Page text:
While the city of Jackson was mourning the death of a popular mayor and, afterward, in the throes of an election to pick his successor, the Mississippi Legislature usurped the citizens of Jackson.
In January, more than 90 percent of Jackson residents approved a citywide referendum to levy a 1-percent sales tax on certain goods for infrastructure improvements within the city limits.
Just getting the question on the ballot seemed like a victory. Early controversies over a 10-member oversight committee, which didn't sit well with then-Mayor Harvey Johnson Jr., pushed implementation of the tax right up against its sunset date. Another mayor, Chokwe Lumumba, who also had misgivings about the commission, swallowed his pride and moved ahead with the vote.
Acknowledging the inherent regressive nature of many taxes, the 1-percent sales tax would not apply to food, hotel and motel rooms or certain cable services. Items that could be taxed represented $15 million per year that the city could have used to fix Jackson's streets.
But, quietly, lawmakers extended the list of items that are off limits to 1-percent tax collectors. Now, city officials say that the $15 million they were hoping to collect could be slashed in half.
Half the revenue, half the improvements—and the will of the state's largest city—ignored.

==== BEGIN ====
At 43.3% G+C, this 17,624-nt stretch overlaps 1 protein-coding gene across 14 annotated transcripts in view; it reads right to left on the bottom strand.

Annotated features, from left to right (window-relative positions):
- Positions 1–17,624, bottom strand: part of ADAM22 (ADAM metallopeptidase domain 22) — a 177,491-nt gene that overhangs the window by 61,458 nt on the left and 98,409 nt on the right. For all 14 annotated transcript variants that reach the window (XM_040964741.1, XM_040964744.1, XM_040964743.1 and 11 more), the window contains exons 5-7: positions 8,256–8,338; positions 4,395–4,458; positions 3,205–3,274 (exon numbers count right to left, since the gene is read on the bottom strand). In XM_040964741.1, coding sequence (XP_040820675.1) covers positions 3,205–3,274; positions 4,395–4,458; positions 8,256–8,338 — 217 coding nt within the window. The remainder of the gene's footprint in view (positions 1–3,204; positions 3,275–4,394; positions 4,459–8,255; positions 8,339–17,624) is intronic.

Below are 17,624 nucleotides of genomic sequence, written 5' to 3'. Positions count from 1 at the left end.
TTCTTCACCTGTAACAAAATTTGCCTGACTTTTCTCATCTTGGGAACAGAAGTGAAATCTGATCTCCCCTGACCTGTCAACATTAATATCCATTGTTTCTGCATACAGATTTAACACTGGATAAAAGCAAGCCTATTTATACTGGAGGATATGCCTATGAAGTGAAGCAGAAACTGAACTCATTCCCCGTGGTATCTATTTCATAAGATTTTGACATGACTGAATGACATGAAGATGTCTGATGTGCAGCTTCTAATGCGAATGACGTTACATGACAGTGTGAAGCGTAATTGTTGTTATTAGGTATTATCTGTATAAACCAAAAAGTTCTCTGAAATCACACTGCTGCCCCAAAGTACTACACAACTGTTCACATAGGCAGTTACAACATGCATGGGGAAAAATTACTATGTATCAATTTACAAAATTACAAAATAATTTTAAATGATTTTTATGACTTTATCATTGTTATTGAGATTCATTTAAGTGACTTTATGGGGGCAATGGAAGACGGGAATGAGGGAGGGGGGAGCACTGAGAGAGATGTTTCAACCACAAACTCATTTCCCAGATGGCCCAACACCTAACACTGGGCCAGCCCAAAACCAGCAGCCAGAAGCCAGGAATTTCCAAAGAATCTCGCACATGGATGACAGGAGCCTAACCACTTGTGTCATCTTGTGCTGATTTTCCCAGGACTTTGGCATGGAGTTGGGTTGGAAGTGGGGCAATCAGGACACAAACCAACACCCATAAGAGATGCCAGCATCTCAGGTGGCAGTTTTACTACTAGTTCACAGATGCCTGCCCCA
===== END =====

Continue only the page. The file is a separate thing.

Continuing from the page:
It's unclear how the language got into the legislation, House Bill 787, which Ways and Means Chairman Rep. Jeff Smith, R-Columbus, was the chief sponsor.
Of course, giving Jackson the shaft in the waning days of the session has almost become sport at the Mississippi Capitol. Each year, legislators indulge Jackson's lobbyists seeking funding for fire and police protection, payment-in-lieu of taxes, road repairs, football arenas or, at the very least, moving far-flung state agencies into office buildings to downtown.
And most years, Jackson leaves mostly empty-handed, maybe with a few million dollars for a bridge here and there. It's a revolting game, but one Jackson is at least accustomed to.
This business with the sales tax feels like something different, something more disturbing. On one hand, the changes to the sales-tax law will greatly reduce Jackson's ability to address long-standing infrastructure woes, problems that are favorite fodder for jabs among the legislators themselves.
Then, as Ward 4 Councilman De'Keither Stamps told the Jackson Free Press this week: "The citizens voted for something specific so we don't believe it's right for the state government to change the law after the citizens have voted on it, with little to no information given to the city or the constituents."
We encourage state officials to work with representatives of the city as well as the Greater Jackson Chamber Partnership to find common ground on this issue for the good of Jackson.